I am an advocate of programmers starting their own blogs so that they can share their thoughts on programming and software development. But this is not necessarily a natural thing to do because writing is different from programming. The natural thing for a programmer to do is to write programs (duh!). So when you interview a programmer, a good judgment of whether they are good programmers is to ask them what kind of programming they do outside work. Do they have a hobby project they are working on? Are they contributing to some group project (open source or otherwise) online? If they also have a blog, that is a plus because it shows a passion for communicating with others, but it cannot be a filter.
On the other hand, when somebody is paid a salary for writing, i.e., they produce documentation or do some sort of technical writing, it just feels wrong when they do not have a blog or other outlet for writing. A person who likes writing will do it even if they are not being paid, because they have the need to put words to paper or the screen. So the equivalent interview question for such a person would be, what kind of writing do you do outside work? It doesn’t have to be technical stuff. Maybe they are writing a poem or a children’s story. But whatever it is, it demonstrates how much they love writing.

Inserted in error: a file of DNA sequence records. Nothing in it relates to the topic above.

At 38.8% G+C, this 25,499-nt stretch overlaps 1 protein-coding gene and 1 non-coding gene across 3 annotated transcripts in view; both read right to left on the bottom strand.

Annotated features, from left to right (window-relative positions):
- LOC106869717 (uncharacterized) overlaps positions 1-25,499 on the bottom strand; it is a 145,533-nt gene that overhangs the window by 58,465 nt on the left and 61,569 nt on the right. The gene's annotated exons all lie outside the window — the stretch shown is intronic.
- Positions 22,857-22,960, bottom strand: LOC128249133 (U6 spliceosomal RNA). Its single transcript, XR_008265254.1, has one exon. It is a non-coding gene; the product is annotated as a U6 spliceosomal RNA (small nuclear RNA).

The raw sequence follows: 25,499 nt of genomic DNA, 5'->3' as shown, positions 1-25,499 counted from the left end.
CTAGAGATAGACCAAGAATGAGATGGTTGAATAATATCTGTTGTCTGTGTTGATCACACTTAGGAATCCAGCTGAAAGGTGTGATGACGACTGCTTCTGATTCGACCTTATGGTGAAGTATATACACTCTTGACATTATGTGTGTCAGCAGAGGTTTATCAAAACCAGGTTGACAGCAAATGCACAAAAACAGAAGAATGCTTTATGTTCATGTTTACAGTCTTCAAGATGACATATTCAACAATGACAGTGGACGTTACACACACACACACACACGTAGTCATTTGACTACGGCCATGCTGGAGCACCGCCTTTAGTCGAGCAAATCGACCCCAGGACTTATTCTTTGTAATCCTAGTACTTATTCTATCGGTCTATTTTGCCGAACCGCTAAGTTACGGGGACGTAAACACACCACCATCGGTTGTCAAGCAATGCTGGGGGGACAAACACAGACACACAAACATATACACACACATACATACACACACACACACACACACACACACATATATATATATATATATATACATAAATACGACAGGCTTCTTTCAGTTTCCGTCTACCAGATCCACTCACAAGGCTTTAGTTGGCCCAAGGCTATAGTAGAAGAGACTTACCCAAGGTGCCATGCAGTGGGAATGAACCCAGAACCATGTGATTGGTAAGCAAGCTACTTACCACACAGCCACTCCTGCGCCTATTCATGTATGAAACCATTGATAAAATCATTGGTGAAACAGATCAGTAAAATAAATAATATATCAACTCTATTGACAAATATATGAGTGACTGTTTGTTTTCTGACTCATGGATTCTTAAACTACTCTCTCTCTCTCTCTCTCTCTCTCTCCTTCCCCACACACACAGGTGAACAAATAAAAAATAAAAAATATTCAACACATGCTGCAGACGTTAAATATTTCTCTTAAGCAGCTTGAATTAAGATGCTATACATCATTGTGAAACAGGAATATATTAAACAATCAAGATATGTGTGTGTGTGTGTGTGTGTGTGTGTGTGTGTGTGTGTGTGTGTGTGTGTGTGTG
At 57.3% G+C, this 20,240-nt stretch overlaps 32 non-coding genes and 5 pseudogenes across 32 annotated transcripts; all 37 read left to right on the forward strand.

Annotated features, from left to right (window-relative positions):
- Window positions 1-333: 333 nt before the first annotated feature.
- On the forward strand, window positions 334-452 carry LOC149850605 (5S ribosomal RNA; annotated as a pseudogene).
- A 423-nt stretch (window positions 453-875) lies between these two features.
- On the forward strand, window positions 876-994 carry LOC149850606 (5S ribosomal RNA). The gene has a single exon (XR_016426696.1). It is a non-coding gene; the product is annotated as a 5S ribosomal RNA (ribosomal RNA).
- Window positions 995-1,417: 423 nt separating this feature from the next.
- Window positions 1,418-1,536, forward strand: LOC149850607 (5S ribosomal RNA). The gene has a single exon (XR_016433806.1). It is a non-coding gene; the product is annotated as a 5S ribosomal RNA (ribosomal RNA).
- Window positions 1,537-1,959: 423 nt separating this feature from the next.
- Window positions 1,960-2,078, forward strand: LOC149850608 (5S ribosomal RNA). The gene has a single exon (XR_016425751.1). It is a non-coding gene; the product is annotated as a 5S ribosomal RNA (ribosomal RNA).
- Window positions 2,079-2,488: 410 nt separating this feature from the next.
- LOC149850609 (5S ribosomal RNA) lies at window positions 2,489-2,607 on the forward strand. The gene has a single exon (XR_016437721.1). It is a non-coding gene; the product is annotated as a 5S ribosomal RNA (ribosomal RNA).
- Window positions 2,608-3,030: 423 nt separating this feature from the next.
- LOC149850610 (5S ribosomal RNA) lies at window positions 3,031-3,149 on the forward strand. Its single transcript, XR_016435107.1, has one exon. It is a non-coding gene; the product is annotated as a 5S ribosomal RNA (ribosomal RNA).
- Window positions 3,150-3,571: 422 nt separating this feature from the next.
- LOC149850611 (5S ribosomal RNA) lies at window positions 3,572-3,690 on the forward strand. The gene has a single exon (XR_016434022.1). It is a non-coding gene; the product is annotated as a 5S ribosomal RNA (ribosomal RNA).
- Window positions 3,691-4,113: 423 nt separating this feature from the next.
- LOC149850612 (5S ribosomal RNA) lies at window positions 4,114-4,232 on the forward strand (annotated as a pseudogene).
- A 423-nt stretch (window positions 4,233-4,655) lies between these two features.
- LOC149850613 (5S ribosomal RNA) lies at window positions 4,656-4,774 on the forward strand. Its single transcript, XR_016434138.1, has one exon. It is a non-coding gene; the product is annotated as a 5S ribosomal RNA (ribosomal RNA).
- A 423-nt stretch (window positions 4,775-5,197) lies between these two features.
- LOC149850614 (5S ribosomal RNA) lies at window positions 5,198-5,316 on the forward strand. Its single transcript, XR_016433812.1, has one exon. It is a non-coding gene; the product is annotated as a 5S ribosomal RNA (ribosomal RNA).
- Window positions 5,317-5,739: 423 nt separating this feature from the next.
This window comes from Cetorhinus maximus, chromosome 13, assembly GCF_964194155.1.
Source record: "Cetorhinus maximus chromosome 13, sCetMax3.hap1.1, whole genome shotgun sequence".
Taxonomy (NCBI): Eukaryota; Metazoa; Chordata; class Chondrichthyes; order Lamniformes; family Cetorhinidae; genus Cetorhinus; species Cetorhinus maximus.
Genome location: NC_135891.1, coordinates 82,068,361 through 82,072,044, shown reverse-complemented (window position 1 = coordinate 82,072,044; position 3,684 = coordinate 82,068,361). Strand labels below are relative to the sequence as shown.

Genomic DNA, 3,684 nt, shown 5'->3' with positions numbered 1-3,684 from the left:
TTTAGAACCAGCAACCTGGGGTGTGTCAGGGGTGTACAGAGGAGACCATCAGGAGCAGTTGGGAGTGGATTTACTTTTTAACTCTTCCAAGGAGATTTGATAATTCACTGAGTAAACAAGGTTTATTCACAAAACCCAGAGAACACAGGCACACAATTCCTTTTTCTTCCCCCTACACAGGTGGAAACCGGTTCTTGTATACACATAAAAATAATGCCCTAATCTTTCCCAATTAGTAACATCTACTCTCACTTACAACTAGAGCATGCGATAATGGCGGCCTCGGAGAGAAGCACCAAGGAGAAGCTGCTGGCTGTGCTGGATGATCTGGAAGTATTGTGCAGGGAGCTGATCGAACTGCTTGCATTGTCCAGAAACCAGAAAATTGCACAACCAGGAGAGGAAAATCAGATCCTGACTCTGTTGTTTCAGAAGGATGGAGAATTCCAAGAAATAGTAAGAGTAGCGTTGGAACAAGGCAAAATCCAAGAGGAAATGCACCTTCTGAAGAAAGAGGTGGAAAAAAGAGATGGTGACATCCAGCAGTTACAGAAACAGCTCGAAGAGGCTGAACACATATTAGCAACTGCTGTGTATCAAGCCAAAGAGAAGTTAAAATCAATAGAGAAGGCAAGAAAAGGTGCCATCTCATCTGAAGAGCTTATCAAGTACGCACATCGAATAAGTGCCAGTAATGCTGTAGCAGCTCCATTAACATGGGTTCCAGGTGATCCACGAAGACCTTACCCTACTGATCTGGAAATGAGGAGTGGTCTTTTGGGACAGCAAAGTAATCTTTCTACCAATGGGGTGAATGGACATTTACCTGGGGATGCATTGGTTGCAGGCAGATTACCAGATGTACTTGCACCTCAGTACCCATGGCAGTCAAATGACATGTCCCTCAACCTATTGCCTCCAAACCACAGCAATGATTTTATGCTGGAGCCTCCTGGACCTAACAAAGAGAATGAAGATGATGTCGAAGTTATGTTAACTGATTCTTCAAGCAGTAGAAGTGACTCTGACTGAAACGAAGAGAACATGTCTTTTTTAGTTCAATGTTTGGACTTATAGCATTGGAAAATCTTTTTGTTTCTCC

Similarly, a graphics designer without a personal website seems like an oxymoron. Does the person do the work only if they are paid to do it? Are they not interested in exploring design layouts, HTML, CSS and all the interesting stuff in the graphics world? Also importantly, how confident are they in showing the world what they have got in design skills?
So there you have it: The single most important question you can ask in an interview is about the natural thing for a professional to do outside their working hours? If they don’t have anything remotely connected to their profession, it is an indication that they don’t value the profession so much.
Obviously, there are exceptions. If a person is working in a sweatshop and only going home to sleep, or they don’t have the resources or are forbidden by law to tinker outside the workplace, that is fine. But in the normal course of events, you would always want to look at people who maintain their interest and use their time outside work.